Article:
Stats Made Simple Part One – What the Marathon Can Teach Us About Normal Distribution

• Date 22nd July 2020
• Author Caspar Yuill

Every fortnight in The Lab, we host a presentation on an interesting topic. Sometimes we bring in experts, but we also have quite a few experts of our own. Past presentations have included everything from Above The Line Media & Data to Workplace Mental Health. This week, one of our very own big thinkers, Caspar Yuill, presented to the team on the Dark Art of Statistics: what they are, how they work, and what problems they can solve. In part 1 of a 3 part series, Caspar explains why something most of us will know from high school, has far reaching applications for marketers.

The field of statistics can be confusing. I should know – as a psychology student that scraped by the first time, it seemed arcane and impenetrable. But I soon realised it didn’t have to be. Once I started applying my knowledge, I quickly developed a deeper appreciation for the power of statistics. Particularly in solving the sorts of problems strategists come up against every day.

One of the fundamental principles of statistics is the Normal Distribution. More popularly known as the Bell Curve, it helps us understand what our average is, where our outliers are sitting (and what we can learn from them), and why it’s important to test and learn.

The Normal Distribution

In the 1904 Olympics, the winner of the marathon completed the 42.195km course in 3 hours, 28 minutes, and 53 seconds. More than a century later at the 2016 Rio Olympics, Eliud Kipchoge ran it in 2 hours, 8 minutes, 44 seconds (and subsequently broke the 2hr mark in 2019).

Which begs the question: why have athletes gotten faster? Normal distribution has the answer.

A normal distribution is a way of looking at a collection of data. It graphs the size or quality of a certain thing over the number of things that have that size or quality, with the average sitting in the middle. It looks like this:

The remarkable thing about normal distribution is that it applies to any property of any population that is naturally occurring. Graph the height of the world’s population for example, and you’ll have the majority of people in the middle (the average), and ever-dwindling quantities of taller and shorter people as we get further out. Until we get to the ends of the graph, where we have the outliers who are remarkably tall or remarkably short.

And it’s not just nature. The same principle can apply to everything from the performance of a series of marketing campaigns, to the size of customer home loans.

The way we describe the spread of our data set is the variation of the data. For example, if we took the income of a suburb in Sydney, we’d see some variation, but most of it would be clustered relatively close to the average. If we took the average income per household for the entire world, the data would be much more spread out, and we’d have far more outliers.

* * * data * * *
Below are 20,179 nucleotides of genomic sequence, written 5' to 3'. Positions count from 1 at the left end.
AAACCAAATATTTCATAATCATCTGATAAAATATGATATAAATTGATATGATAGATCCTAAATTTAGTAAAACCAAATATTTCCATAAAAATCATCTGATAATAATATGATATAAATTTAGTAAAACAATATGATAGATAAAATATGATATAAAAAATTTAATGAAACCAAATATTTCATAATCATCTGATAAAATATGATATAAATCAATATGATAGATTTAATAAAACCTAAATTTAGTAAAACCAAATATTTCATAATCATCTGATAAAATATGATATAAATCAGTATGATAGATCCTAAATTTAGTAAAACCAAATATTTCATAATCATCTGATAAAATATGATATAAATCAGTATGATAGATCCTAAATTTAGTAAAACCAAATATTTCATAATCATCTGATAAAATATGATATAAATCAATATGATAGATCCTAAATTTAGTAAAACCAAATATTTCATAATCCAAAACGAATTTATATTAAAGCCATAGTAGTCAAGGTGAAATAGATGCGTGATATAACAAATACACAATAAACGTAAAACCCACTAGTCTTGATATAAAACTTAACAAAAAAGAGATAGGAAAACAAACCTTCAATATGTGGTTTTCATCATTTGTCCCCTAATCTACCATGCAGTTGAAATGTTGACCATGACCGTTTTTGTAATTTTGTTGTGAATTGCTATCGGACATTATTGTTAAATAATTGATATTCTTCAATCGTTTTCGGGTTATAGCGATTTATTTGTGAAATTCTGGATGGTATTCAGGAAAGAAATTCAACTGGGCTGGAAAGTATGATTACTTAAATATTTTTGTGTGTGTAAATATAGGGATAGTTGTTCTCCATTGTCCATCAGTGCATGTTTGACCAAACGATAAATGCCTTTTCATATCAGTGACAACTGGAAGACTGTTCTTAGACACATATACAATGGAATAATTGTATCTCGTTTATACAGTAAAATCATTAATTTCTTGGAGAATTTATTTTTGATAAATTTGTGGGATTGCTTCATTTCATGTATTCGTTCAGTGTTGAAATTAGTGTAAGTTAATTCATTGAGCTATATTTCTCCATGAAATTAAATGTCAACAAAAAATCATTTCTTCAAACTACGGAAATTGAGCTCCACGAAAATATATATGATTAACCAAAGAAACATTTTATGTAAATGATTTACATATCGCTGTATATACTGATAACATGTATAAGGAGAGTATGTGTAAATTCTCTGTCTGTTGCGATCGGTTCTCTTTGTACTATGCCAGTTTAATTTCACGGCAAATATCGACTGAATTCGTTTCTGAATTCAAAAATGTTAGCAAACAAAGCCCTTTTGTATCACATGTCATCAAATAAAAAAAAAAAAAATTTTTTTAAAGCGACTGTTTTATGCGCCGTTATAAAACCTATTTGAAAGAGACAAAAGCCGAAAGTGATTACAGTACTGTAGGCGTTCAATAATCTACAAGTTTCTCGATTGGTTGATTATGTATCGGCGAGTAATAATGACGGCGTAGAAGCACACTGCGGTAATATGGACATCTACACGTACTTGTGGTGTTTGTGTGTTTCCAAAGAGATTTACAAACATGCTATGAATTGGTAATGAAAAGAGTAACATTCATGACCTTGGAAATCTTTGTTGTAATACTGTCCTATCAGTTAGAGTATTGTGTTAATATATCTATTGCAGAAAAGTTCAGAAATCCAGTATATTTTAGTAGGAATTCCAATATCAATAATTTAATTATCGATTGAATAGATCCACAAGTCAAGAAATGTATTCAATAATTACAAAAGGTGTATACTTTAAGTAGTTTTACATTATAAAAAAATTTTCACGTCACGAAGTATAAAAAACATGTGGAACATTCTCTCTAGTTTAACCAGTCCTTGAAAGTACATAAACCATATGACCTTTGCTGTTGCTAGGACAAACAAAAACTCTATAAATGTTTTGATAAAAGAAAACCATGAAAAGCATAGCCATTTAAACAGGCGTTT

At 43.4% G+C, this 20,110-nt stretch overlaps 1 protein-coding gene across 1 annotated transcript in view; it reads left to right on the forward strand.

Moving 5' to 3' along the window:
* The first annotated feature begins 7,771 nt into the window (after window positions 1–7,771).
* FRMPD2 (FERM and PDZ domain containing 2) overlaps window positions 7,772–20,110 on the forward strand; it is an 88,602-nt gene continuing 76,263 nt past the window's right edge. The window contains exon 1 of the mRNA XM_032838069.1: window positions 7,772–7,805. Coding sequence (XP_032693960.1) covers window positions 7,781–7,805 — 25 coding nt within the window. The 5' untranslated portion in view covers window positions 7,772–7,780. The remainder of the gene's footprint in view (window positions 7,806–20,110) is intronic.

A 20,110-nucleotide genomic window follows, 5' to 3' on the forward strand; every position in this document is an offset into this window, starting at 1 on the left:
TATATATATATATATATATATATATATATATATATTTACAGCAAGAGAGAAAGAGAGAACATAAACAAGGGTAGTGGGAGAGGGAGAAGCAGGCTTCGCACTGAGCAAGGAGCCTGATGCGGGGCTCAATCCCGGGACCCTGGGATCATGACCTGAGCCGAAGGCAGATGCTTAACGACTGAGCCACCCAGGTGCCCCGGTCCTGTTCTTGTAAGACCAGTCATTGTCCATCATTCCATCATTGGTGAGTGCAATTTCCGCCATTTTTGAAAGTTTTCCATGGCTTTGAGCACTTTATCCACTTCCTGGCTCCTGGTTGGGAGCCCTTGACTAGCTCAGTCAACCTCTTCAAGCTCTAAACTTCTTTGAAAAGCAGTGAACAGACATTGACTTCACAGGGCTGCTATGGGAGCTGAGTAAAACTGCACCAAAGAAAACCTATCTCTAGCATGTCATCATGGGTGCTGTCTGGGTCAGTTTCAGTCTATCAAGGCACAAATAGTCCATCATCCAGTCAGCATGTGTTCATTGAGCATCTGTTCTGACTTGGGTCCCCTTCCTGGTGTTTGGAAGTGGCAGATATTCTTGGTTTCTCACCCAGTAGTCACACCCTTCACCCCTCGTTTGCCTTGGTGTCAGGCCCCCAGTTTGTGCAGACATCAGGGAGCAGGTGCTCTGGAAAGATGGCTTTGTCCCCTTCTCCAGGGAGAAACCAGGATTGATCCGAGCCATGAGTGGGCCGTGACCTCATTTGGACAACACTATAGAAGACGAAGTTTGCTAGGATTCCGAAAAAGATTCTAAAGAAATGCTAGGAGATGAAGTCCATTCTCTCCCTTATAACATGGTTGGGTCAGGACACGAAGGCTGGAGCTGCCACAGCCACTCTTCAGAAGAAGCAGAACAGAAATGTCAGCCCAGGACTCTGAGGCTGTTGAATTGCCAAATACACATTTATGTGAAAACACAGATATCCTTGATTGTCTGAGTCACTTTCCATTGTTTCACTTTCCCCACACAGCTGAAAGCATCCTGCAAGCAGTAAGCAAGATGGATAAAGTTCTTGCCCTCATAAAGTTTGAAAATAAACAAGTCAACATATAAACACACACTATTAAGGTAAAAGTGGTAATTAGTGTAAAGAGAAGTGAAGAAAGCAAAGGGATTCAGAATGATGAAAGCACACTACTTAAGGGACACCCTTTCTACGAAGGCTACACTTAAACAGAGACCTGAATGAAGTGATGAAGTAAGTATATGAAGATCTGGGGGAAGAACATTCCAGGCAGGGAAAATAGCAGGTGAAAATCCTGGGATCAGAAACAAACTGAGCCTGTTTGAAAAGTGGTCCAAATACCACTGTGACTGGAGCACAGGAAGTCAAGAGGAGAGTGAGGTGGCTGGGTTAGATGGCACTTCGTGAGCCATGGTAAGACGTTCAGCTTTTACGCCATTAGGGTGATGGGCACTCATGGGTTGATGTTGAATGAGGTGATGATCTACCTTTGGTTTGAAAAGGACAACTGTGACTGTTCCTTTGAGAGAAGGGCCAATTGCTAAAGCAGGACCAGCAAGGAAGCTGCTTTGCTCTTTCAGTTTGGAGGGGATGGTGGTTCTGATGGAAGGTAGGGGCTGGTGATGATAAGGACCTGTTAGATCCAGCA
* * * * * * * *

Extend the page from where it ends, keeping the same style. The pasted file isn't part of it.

We can describe a data set’s variation in mathematical terms by its standard deviation – or how much the members of the group differ from the average. A low standard deviation indicates distribution is relatively close together, like the income of a suburb. A high standard deviation indicates the data is spread out.

The uncanny thing about normal distribution is we can predict how many data points exist in each segment of standard deviation. We can see that in the below graph, 99.73% of all the population falls within three standard deviations of the average.

Source: towardsdatascience

To put that in perspective, let’s look at average male height globally. The average adult male height is 177.8cm, with a standard deviation of 10.16cm. That means roughly 68% of all men (1.99 billion) are between 152.4cm and 182.88cm. Expand to two standard deviations, and 95% of all men (3.7b) are between 152.4 cm and 182.88 cm. Once we hit three standard deviations, you guessed it: 99.73% of men (3.89b) are between 121.92 cm and 182.88 cm. In other words, there may only be 2,800 seven footers on the planet.

Which brings us back to our marathon question: why are records increasing? David Epstein, author of The Sports Gene, tackled this very question. He concluded that while factors like technology had impacted on performance, of greater importance was the growth in the possible talent pool. In the early 1900s, television didn’t exist, radio wasn’t widespread, and the only thing going viral was the Spanish Flu. Today, far more of the world’s population can access sports information and participate, resulting in a far larger talent pool. With this comes the possibility of more outliers, like Eliud Kipchoge, completing a feat most people thought impossible.

Applying this idea to marketing can also be powerful. It explains why you should continue a campaign performing above historic benchmarks, instead of tinkering with it in the hopes it will do better. (In fact, it will probably perform worse thanks to Regression of Mean, but that’s for another day.) It tells us you should expect 80% of revenue to come from 20% of your customers, and how much of an outlier those customers are. And it tells us the value of experimenting with different creative in the early stages of a campaign (especially a digital one), as you’re far more likely to find an outlier that performs above average when you have 3-5 variants.

In Part Two, we’ll look at the Experimental Paradigm, and how statistical tools have been designed for that.

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